I wonder how the longtail of independent music can benefit from binge listening? #yaheardapp
Yesterday's reports that YouTube is preparing to block videos from indie labels that have not signed up for its upcoming music subscription service have sparked a heated online debate. In particular, there's a very cross discussion on Reddit over whether the situation has been accurately reported by The Guardian and other media.
Why must every online service become a controlling, big brother-like, greedy capitalist megalomanic SOB!?
Would it solve Twitter's growth problem?
Twitter really wants to to splash its wings around in the music market. Jeesh.
If you can't make your own music service, buy one!
It's becoming an ever increasing trend to see concert tickets on discount web sites such as Groupon and Living Social. While it may be good for fans to get tickets to see their favorite artists at ...
#haveyaheard Groupon like show coupons could be the crippling blow to independent artists who largely depend on gigs as their bread and butter? A lot of fans can not differentiate between the resources provided to larger acts from independent acts. If larger acts who can afford to discount discounts make this a norm than more and more fan will demand if not expect the same from smaller groups. This is an assumption but I think a rather pragmatic conclusion. It has already shown itself to be true regarding streaming and music sales. Why should one think differently in regard to live shows?I would suggest rather, not discounting tickets but discounting the experience of going out. More later with #yaheardapp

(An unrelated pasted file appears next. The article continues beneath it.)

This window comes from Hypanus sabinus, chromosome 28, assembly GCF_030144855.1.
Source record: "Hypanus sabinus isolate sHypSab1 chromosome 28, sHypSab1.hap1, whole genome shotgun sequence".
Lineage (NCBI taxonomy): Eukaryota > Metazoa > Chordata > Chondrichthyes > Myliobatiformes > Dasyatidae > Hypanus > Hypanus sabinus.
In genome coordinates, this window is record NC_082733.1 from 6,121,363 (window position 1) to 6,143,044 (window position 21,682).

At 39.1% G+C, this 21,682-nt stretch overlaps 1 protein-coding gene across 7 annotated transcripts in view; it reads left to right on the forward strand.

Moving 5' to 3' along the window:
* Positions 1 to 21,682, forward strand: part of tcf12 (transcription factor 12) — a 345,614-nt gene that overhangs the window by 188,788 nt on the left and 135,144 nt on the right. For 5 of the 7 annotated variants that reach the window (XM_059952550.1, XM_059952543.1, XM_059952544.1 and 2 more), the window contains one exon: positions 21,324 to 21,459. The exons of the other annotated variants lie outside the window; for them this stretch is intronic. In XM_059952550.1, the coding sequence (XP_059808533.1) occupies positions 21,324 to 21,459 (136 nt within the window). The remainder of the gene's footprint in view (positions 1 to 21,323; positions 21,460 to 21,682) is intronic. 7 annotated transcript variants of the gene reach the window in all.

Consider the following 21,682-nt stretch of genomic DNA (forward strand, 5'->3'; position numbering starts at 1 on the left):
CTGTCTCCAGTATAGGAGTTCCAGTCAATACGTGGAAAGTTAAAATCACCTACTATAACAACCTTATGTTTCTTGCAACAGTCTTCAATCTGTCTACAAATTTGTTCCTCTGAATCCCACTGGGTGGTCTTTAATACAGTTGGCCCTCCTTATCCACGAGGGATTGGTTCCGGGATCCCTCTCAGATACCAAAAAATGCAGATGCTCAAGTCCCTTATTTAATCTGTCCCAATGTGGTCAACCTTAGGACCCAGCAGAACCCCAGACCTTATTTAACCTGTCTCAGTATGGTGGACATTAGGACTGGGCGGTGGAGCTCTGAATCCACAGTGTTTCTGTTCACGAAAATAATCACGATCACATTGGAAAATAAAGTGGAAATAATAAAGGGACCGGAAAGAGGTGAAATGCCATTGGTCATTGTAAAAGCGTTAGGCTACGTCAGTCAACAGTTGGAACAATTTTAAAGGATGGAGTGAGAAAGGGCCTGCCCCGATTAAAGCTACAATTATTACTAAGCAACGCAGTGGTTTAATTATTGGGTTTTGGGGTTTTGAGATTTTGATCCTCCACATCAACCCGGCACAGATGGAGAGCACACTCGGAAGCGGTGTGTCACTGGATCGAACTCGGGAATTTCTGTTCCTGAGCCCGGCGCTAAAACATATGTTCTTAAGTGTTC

TuneCore vs. CDBaby vs. OneRPM vs. Ditto Music vs. Indigo Boom vs. SongFlow vs. DistroKid vs. RouteNoute vs. Loudr vs. Mondotunes vs. ReverbNation
Ok, let's talk numbers!
I've been dreaming about making this chart. Thanks Songhack for putting this data together!
Just about everyone connects with music, but where we live plays a big part of how we listen to, buy and engage with our tunes. For example, music aficionados in the Pacific region (California, Alaska, Oregon, Hawaii and Washington) make up the largest group of subscription streamers in the U.S., at more than 7.5 percent.
"SoLoMo is much more than a buzzword, it’s an opportunity tailor-made for the live music industry and its fans" --> http://t.co/GQdSobD6Dx